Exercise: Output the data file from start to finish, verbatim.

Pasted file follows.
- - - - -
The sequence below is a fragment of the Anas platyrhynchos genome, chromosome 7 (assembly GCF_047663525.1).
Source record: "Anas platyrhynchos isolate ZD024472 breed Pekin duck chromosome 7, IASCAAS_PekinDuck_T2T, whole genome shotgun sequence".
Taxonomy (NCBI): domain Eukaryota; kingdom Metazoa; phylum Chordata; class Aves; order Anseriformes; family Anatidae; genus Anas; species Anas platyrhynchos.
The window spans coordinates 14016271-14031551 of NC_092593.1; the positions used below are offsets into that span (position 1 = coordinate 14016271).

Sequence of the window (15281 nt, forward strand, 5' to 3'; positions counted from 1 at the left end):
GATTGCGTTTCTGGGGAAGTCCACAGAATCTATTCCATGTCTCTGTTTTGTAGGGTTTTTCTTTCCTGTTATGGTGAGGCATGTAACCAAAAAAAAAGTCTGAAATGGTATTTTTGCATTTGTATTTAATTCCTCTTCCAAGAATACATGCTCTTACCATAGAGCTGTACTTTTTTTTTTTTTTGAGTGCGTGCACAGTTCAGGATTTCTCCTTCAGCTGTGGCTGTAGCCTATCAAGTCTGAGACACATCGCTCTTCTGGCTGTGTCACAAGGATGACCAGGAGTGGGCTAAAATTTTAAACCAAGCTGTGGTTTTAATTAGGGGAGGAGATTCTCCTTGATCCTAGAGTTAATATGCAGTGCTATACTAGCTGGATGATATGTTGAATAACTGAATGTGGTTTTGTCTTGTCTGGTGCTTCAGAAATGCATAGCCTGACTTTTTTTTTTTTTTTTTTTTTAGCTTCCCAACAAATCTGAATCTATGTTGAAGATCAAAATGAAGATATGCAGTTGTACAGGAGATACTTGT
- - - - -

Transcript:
The sequence below is a fragment of the Anas platyrhynchos genome, chromosome 7 (assembly GCF_047663525.1).
Source record: "Anas platyrhynchos isolate ZD024472 breed Pekin duck chromosome 7, IASCAAS_PekinDuck_T2T, whole genome shotgun sequence".
Taxonomy (NCBI): domain Eukaryota; kingdom Metazoa; phylum Chordata; class Aves; order Anseriformes; family Anatidae; genus Anas; species Anas platyrhynchos.
The window spans coordinates 14016271-14031551 of NC_092593.1; the positions used below are offsets into that span (position 1 = coordinate 14016271).

Sequence of the window (15281 nt, forward strand, 5' to 3'; positions counted from 1 at the left end):
GATTGCGTTTCTGGGGAAGTCCACAGAATCTATTCCATGTCTCTGTTTTGTAGGGTTTTTCTTTCCTGTTATGGTGAGGCATGTAACCAAAAAAAAAGTCTGAAATGGTATTTTTGCATTTGTATTTAATTCCTCTTCCAAGAATACATGCTCTTACCATAGAGCTGTACTTTTTTTTTTTTTTGAGTGCGTGCACAGTTCAGGATTTCTCCTTCAGCTGTGGCTGTAGCCTATCAAGTCTGAGACACATCGCTCTTCTGGCTGTGTCACAAGGATGACCAGGAGTGGGCTAAAATTTTAAACCAAGCTGTGGTTTTAATTAGGGGAGGAGATTCTCCTTGATCCTAGAGTTAATATGCAGTGCTATACTAGCTGGATGATATGTTGAATAACTGAATGTGGTTTTGTCTTGTCTGGTGCTTCAGAAATGCATAGCCTGACTTTTTTTTTTTTTTTTTTTTTAGCTTCCCAACAAATCTGAATCTATGTTGAAGATCAAAATGAAGATATGCAGTTGTACAGGAGATACTTGT